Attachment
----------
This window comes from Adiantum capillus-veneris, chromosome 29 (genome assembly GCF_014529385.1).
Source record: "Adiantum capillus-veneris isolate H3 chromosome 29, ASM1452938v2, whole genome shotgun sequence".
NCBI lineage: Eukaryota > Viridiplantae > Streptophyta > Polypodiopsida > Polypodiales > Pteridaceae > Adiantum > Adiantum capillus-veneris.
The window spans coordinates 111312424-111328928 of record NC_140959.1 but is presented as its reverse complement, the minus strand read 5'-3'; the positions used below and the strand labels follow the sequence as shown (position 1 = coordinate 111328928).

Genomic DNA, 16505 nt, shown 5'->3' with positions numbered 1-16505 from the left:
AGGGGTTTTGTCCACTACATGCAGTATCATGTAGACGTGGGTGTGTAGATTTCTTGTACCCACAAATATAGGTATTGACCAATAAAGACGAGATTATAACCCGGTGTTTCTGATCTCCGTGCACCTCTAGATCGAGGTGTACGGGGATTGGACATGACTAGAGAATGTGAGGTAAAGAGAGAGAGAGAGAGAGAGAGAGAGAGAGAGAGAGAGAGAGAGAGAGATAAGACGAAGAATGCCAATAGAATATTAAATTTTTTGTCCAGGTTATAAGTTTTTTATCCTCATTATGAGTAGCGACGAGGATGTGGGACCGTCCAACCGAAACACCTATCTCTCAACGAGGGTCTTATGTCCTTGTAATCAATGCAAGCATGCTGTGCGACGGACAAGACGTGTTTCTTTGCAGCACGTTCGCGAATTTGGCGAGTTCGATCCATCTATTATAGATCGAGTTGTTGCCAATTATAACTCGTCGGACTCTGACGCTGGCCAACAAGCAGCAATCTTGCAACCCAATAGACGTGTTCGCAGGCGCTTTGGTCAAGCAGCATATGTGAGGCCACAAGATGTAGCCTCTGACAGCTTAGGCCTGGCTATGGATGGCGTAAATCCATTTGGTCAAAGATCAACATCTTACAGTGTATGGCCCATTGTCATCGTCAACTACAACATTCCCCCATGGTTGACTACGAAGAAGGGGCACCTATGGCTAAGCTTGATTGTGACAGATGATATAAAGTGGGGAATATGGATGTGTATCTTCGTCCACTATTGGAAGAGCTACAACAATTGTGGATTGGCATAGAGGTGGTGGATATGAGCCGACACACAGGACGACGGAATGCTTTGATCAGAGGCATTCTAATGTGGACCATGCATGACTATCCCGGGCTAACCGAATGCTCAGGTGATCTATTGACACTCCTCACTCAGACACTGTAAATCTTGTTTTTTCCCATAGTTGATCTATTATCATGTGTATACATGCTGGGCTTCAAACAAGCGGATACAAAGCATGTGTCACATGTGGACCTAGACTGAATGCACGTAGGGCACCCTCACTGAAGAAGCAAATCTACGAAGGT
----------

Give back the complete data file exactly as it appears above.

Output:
This window comes from Adiantum capillus-veneris, chromosome 29 (genome assembly GCF_014529385.1).
Source record: "Adiantum capillus-veneris isolate H3 chromosome 29, ASM1452938v2, whole genome shotgun sequence".
NCBI lineage: Eukaryota > Viridiplantae > Streptophyta > Polypodiopsida > Polypodiales > Pteridaceae > Adiantum > Adiantum capillus-veneris.
The window spans coordinates 111312424-111328928 of record NC_140959.1 but is presented as its reverse complement, the minus strand read 5'-3'; the positions used below and the strand labels follow the sequence as shown (position 1 = coordinate 111328928).

Genomic DNA, 16505 nt, shown 5'->3' with positions numbered 1-16505 from the left:
AGGGGTTTTGTCCACTACATGCAGTATCATGTAGACGTGGGTGTGTAGATTTCTTGTACCCACAAATATAGGTATTGACCAATAAAGACGAGATTATAACCCGGTGTTTCTGATCTCCGTGCACCTCTAGATCGAGGTGTACGGGGATTGGACATGACTAGAGAATGTGAGGTAAAGAGAGAGAGAGAGAGAGAGAGAGAGAGAGAGAGAGAGAGAGAGAGAGATAAGACGAAGAATGCCAATAGAATATTAAATTTTTTGTCCAGGTTATAAGTTTTTTATCCTCATTATGAGTAGCGACGAGGATGTGGGACCGTCCAACCGAAACACCTATCTCTCAACGAGGGTCTTATGTCCTTGTAATCAATGCAAGCATGCTGTGCGACGGACAAGACGTGTTTCTTTGCAGCACGTTCGCGAATTTGGCGAGTTCGATCCATCTATTATAGATCGAGTTGTTGCCAATTATAACTCGTCGGACTCTGACGCTGGCCAACAAGCAGCAATCTTGCAACCCAATAGACGTGTTCGCAGGCGCTTTGGTCAAGCAGCATATGTGAGGCCACAAGATGTAGCCTCTGACAGCTTAGGCCTGGCTATGGATGGCGTAAATCCATTTGGTCAAAGATCAACATCTTACAGTGTATGGCCCATTGTCATCGTCAACTACAACATTCCCCCATGGTTGACTACGAAGAAGGGGCACCTATGGCTAAGCTTGATTGTGACAGATGATATAAAGTGGGGAATATGGATGTGTATCTTCGTCCACTATTGGAAGAGCTACAACAATTGTGGATTGGCATAGAGGTGGTGGATATGAGCCGACACACAGGACGACGGAATGCTTTGATCAGAGGCATTCTAATGTGGACCATGCATGACTATCCCGGGCTAACCGAATGCTCAGGTGATCTATTGACACTCCTCACTCAGACACTGTAAATCTTGTTTTTTCCCATAGTTGATCTATTATCATGTGTATACATGCTGGGCTTCAAACAAGCGGATACAAAGCATGTGTCACATGTGGACCTAGACTGAATGCACGTAGGGCACCCTCACTGAAGAAGCAAATCTACGAAGGT